First, I think that monetary policymakers should not be looking at potential output and the output gap at all. They should be looking at the labor market. You can determine whether monetary policy is such as to accord with people's previous expectations and thus balance supply and demand in the labor market much more easily than you can track whether actual production and demand are above or below what your retrospective estimate of potential output will turn out to be.
Must- and Shall-Reads:
And Over Here:
Adolf Hitler: 25 Years of Naziism:
The consciousness of my duty and my work does not allow me to leave headquarters at the moment when, for the twenty-fifth time, that date is being commemorated on which the fundamental program of our movement was proclaimed and approved in Munich.
The evening of the twenty-fourth of February was, under the auspices of prudence, a development the significance of which probably only today becomes clear to us in its terrible meaning. An irreconcilable enemy was already at that time united in a common struggle against the German people, in the same manner as it is today. The unnatural alliance between exploiting capitalism and destructive bolshevism that threatens to strangle the entire world today has been the enemy to which we threw down the gauntlet on Feb. 24, 1920, in order to safeguard the existence of our nation. The same as in these years, the apparently contradictory factor in the cooperation of such extreme forces was only the expression of a unique desire of a common instigator and profiteer. International Jewry has long used both forms for the annihilation of the liberty and social welfare of nations.
Can we finally all admit that even though the defined-benefit pension system was inadequate the 401(k) system is worse? And that we need not a smaller but a larger Social Security system?
...on... participation.... The participation rate among working-age households... was close to 80 percent between 1989 and 2007. But... has dropped to... 75 percent.... [And] younger workers’ participation rate has fallen below the level of previous generations of young workers—today’s young workers aren’t saving as much younger workers in years past... [with] the biggest decline... among workers in the bottom half...
I draw somewhat different conclusions from the wavering track of potential GDP than do the vires illustres Steve Cecchetti and Kermit Schoenholtz. But let me reserve that until some moment later on in the day when I am more awake...
...who claims to be able to forecast trend growth accurately and reliably. Even after the fact, it takes some time to discern the underlying trend. As a result, we need to build decision frameworks--for businesses and for policymakers--that are robust to the sorts of forecast errors we have seen in the past. Consider that approach the economist’s version of Keats’ negative capability. Second, our inability to get a precise fix on the output gap presents significant challenges for monetary policy, as this is commonly used as a prime indicator of inflationary pressures in the economy. If central bankers are unsure of the size of the output gap (or even its sign), then the likelihood of policy errors rises substantially. That reinforces the view of monetary policy setting as a problem of risk management in which policymakers must balance the hazards and costs associated with potentially large errors.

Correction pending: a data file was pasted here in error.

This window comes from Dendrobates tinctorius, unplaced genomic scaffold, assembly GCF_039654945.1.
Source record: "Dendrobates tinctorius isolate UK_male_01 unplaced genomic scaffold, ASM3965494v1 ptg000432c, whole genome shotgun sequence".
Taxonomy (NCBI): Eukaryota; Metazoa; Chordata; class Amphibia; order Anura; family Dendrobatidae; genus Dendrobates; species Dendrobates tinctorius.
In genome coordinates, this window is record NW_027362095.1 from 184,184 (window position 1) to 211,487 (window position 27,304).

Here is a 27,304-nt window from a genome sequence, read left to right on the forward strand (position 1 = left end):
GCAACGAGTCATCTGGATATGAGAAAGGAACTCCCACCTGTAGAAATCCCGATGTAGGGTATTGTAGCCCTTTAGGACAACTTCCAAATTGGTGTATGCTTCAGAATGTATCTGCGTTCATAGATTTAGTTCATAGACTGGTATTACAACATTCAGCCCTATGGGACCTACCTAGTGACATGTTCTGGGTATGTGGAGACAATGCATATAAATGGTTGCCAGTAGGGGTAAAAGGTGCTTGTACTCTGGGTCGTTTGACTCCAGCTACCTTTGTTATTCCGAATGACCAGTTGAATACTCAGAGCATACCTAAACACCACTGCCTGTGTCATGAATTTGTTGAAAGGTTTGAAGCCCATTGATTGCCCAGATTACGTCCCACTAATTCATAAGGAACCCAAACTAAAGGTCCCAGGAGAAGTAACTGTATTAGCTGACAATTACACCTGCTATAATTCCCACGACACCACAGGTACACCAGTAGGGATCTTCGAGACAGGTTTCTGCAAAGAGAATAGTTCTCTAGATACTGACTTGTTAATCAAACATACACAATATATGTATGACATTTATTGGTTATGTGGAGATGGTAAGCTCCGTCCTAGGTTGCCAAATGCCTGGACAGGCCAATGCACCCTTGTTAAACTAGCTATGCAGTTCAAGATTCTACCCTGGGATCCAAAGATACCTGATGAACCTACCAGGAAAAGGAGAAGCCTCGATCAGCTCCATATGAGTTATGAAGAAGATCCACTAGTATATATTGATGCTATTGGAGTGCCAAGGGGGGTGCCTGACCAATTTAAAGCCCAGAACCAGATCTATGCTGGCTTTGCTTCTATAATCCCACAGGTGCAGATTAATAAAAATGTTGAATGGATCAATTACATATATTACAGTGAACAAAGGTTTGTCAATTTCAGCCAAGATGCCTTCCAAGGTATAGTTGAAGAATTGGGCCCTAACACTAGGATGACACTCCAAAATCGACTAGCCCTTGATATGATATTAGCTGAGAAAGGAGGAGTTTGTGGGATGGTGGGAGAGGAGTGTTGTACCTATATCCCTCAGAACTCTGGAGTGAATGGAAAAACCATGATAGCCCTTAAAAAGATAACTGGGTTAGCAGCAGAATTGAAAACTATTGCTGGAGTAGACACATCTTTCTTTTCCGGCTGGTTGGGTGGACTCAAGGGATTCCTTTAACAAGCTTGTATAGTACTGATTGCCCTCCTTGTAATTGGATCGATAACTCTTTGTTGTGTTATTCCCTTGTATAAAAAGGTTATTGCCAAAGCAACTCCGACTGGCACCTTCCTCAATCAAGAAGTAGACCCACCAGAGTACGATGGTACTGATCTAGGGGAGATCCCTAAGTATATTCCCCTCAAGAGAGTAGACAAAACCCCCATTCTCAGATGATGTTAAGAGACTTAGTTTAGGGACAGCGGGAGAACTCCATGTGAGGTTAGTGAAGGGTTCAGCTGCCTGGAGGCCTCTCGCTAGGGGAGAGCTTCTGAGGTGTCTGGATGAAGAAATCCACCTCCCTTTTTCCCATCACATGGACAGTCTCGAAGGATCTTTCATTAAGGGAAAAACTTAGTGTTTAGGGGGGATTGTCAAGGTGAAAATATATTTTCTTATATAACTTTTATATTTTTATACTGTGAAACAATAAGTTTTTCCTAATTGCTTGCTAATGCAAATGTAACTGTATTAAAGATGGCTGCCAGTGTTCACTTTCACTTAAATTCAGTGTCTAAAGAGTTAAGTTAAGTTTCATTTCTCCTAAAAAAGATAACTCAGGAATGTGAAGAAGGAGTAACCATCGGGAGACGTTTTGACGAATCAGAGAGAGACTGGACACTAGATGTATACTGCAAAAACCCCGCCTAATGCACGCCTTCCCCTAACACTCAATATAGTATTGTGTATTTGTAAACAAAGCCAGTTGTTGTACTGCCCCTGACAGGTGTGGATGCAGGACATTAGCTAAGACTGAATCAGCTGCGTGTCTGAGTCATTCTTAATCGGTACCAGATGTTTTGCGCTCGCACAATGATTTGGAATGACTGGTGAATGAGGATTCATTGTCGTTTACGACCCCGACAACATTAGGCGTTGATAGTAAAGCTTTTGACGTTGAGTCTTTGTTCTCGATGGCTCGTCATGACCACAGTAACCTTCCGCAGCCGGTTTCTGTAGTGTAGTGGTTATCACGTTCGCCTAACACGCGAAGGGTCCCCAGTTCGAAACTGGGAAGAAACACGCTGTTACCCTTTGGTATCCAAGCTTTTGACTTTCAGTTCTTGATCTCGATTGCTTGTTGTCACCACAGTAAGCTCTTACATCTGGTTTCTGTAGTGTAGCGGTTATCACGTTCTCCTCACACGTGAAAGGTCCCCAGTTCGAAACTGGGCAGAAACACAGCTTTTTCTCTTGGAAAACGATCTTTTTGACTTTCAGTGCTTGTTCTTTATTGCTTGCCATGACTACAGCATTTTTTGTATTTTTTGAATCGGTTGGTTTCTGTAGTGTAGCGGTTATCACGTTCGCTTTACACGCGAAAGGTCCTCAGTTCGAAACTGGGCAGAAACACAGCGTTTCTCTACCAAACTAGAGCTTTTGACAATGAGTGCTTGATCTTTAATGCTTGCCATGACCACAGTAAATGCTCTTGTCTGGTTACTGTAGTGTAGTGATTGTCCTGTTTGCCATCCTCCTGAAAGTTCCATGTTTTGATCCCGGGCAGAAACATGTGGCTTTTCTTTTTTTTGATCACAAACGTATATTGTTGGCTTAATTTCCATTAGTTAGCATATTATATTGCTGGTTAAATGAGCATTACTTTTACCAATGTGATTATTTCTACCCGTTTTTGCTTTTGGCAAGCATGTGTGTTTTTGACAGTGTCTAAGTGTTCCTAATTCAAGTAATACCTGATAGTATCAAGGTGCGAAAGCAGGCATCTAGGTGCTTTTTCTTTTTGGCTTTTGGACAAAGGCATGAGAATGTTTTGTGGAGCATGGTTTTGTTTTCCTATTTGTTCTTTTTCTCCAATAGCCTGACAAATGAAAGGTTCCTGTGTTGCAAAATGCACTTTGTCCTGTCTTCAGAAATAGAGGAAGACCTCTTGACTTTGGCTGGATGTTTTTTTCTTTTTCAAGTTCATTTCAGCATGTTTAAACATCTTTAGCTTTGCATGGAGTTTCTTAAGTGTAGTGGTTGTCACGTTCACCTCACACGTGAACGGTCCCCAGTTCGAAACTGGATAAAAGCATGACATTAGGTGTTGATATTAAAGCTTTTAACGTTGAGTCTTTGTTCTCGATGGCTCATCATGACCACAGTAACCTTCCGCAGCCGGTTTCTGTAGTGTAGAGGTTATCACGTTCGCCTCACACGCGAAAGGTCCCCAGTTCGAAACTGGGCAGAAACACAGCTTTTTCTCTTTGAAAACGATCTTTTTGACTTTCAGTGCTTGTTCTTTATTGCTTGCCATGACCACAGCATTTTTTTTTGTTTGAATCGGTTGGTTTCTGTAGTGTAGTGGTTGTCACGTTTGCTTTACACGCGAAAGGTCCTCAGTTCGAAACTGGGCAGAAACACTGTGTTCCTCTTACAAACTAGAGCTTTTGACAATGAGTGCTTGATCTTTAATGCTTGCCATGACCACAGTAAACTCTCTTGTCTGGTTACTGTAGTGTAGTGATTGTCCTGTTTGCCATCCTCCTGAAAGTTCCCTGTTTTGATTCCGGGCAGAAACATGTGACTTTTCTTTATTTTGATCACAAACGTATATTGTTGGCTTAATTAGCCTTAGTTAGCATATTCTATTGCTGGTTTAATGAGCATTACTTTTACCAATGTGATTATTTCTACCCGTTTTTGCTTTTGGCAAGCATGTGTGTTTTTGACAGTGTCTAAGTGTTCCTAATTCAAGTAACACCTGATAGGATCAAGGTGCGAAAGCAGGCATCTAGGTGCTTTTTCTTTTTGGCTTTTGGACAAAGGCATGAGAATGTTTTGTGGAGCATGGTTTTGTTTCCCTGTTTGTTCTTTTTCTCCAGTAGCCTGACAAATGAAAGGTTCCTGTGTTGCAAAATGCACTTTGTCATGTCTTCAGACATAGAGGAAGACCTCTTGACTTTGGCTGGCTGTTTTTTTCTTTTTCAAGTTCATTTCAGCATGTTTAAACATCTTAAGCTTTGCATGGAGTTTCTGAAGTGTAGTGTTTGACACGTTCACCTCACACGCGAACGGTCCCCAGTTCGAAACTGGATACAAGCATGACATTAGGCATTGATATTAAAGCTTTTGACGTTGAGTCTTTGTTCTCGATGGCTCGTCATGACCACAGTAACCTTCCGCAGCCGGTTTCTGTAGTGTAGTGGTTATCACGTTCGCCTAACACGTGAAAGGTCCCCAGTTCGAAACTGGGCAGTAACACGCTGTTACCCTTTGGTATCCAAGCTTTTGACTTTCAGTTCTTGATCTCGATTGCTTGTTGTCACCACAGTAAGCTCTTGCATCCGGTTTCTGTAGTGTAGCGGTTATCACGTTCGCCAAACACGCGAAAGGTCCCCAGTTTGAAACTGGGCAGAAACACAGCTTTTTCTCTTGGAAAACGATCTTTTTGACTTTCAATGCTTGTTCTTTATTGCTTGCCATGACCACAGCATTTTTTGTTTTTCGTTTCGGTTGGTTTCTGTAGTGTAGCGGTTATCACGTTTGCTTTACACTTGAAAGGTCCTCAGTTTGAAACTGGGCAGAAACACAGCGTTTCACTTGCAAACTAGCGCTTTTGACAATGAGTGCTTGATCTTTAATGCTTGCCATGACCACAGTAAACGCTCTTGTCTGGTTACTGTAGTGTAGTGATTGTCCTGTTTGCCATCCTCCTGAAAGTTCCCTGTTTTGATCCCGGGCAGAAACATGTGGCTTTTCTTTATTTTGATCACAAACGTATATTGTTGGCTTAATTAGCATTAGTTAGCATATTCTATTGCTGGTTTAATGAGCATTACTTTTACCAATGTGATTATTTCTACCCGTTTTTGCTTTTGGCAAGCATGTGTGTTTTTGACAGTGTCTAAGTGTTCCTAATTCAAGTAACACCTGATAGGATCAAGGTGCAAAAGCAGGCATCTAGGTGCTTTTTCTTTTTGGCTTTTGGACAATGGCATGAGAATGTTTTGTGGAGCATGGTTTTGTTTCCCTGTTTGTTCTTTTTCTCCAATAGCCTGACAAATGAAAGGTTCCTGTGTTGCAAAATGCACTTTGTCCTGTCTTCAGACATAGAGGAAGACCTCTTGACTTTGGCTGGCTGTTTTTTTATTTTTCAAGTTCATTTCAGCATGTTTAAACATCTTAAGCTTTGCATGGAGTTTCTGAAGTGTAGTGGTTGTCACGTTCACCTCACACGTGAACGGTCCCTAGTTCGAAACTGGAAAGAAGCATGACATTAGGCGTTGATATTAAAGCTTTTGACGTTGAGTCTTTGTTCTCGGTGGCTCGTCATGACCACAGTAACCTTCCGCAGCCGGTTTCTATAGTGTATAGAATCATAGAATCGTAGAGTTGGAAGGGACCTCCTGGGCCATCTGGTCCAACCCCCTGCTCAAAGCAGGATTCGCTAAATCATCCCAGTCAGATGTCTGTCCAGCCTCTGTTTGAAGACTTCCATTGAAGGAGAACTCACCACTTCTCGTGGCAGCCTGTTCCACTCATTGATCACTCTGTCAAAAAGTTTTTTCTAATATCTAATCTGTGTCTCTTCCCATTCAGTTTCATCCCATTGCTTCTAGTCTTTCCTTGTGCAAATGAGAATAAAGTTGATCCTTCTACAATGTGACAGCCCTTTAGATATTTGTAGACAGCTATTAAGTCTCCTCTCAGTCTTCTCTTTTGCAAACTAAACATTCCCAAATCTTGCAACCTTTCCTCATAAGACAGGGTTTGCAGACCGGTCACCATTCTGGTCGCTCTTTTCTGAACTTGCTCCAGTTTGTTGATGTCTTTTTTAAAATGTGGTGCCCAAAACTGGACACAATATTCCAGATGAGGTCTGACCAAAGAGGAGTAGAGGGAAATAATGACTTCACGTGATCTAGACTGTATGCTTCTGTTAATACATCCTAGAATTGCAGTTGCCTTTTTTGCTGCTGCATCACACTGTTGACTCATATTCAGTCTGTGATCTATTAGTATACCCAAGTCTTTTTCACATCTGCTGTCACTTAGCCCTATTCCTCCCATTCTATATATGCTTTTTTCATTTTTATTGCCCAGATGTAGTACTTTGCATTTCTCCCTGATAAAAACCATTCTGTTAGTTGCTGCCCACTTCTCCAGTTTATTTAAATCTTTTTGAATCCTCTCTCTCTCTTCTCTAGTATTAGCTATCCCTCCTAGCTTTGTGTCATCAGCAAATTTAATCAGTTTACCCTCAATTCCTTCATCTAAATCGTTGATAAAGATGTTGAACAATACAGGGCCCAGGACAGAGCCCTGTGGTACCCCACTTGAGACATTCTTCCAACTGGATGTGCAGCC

Sixteen years ago I was told that I really needed to consult and hire a "web designer". Eight years ago I was told I needed to consult and hire a "web content management system wrangler".
Now I am being told I need to consult and hire a "web content strategist".
What is a "web content strategist"?
Over at Equitable Growth: There are the different agendas at different time frames--say two years, ten years, and fifty years. The smart young whippersnapper Marshall Steinbaum reports on the growing consensus that dealing with the Rise of the Robots is on our fifty-year agenda, and not on our two-year or our ten-year agenda. On the two-year and ten-year agendas, he says, are dealing with and reversing the enormous upward redistribution that has taken place with the rise in the social, political, and economic power of the Overclass. That is:
Underlying this position is a belief, perhaps, that so much of what is produced is so close to a joint Leontief product that something like the marginal product theory of distribution is profoundly unhelpful, and that questions of distribution are overwhelmingly resolved by economic bargaining power conditioned by social mores and politically-chosen institutions. Perhaps there used to be three sources of bargaining power, and thus three sources of durable advantage:
And then, perhaps, over the past generation the third has dropped away, with the coming of globalization and the successful war against private sector unions. The rest are now themselves in flux. And perhaps they have been joined as a source of rent-extraction by those with the ability to tap into the savings produced in this age of the Global Savings Glut...